How many of us are mostly or completely dependent on physical means to control our dogs? I'm definitely in that group. From Day One (though we got him at around a year of age), we used a prong with Renji because he is very reactive and pretty hard when it comes to corrections. We do go to training and we do lots of motivational methods to convince Renji that staying with us and maintaining a loose lead is a good thing. When dealing with a stubborn dog, this can be good but he also decides he can have it both ways as the correction for pulling/losing track is not a big deal. We then moved to the Gentle Leader and now I basically have a pissed-off tarpon on the end of my leash, not nearly pulling as much but bucking, rolling, shaking, at times you'd think I was trying to control a green stallion. It certainly didn't add to his reactivity like the prong did in hot situations but his comfort level was lowered and I was still stuck with relying on the leash and the tool. We cannot get anywhere in any trials unless we can break free of this reliance. In short, I have a well managed dog as opposed to a well trained dog. Management doesn't cut it in trials nor should it be acceptable in daily life save for extreme circumstances or unusual situations; the norm should be a well trained dog that obeys because it is more pleasant, it gets what it wants, and it allows for a harmonious partnership.
Many people fail to fully utilize the tools that no store can purchase: body and voice. Our dogs pay very close attention to how we say things rather than what exactly we say. Volume, tone, long and drawn out versus staccato and sharp can make all the difference in the world. Physically, when communicating with a dog all we usually use are our hands. We often forget about the rest of our bodies, pushing away a dog with our hands instead of moving our entire body in front of the dog in a clear signal of "not your concern." Today we went to the park, about a 20 minute walk, using Renji's Gentle Leader rather than our mainstay prong. After a heavy game of fetch, I didn't want to put his GL back on to restrict his panting in any way but I had nothing else left but his flat buckle collar, a pouch of boiled chicken, and myself. Renji does enjoy pulling and will test on a prong or a GL and we tried all manners of training to get him to reduce pulling, but he is a work in progress. I knew that my tone of voice while giving commands does make a big difference and I knew that I could use my body to go a long way with him, so off we went with the buckle collar.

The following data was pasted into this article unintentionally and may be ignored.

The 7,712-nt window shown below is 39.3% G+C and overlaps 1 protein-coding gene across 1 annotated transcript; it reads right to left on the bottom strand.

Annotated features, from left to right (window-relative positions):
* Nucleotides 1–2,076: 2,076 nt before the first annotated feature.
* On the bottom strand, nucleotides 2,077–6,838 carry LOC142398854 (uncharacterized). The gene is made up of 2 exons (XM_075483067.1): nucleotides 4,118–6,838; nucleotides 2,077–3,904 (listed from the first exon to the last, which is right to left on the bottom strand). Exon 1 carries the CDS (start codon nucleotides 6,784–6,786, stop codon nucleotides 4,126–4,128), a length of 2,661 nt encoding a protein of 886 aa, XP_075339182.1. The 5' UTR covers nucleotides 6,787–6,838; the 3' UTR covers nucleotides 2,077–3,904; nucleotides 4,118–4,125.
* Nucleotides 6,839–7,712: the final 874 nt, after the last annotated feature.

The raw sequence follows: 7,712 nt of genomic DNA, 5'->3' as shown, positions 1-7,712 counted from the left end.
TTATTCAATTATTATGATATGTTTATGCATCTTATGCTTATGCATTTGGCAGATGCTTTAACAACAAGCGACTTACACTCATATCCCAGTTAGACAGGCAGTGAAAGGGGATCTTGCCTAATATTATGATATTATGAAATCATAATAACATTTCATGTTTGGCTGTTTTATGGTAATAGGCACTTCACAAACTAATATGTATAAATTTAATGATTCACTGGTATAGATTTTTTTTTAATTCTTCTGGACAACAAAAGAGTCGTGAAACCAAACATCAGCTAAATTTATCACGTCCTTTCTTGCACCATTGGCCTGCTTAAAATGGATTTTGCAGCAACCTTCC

Renji has a tendency to walk faster than I do, a tendency I think most dogs share. It takes a good amount of self-control to settle in at a human's pokey pace. It's also been proven that the pressure from pulling on a collar actually encourages further pulling. Despite a prong, Renji will gladly pull; though not nearly as much, I still do not want a taut leash and it does nothing to teach him not to pull. It is the same with the Gentle Leader though the pressure points differ. He is still used to pulling, but now his discomfort is greater and so is his reaction to the collar. Renji was calmer around other dogs because the prong corrections fire him up (something that happens in quite a few dogs) but he still hit the end of the leash frequently, fought the collar, and I also relied upon the collar and leash way too much. Now that he was on the buckle collar, I radically changed my approach. As much as I could, I pretended that there was no leash connecting me to my dog. Much to my amazement, the results were the best 20 minute walk we have ever had.
I gave the command to walk by my side quietly and calmly, nearly a whisper and in a low, soothing voice. He did not have to walk shoulder-to-leg but he did have to stay reasonably close. If I was beginning to have a lovely view of his rear half, that was outside the zone I decided upon. Once he started to get a little ahead of the zone, I gave a corrective vocal marker. Renji responds well to "hey" and "ah-ah-ah." When giving these negative markers, I made sure to adjust my voice to the infraction. Slightly off, and it would be quiet but firm, a little sharp. If he was quickly exiting the zone, the correction escalated in volume and sharpness but never to an anxious shout or exclamation and as much as possible kept it short rather than "hey hey hey no no no," a trap into which many fall. Sometimes I had to stop and pat my leg to call him back or stop and walk backwards or even turn around, but that is part of using my body. We did walk by two people with dogs but at a distance, and a man, but these distractions would have set him off on a prong or GL. I believe my determination to not communicate through the leash helped him to stay calmer as well. Throughout the walk, I found that I did indeed have a throttle-like control of Renji just with my voice.
That's our story thus far. If we continue on this path, I will soon have a well trained dog and will be able to leave the management to occasional events rather than daily life. Hopefully we will be able to become less reliant on tools like leashes and collars and more reliant on ourselves alone, save for goodies like treats and toys. Dogs still need a paycheck, after all.
Any stories of breaking through the dependencies, bumps in the road, tips and tricks?
Renji - 6 y/o M GSD x chow rescue
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"German shepherd dog breeding is working dog breeding or it is not German shepherd dog breeding." -v. Stephanitz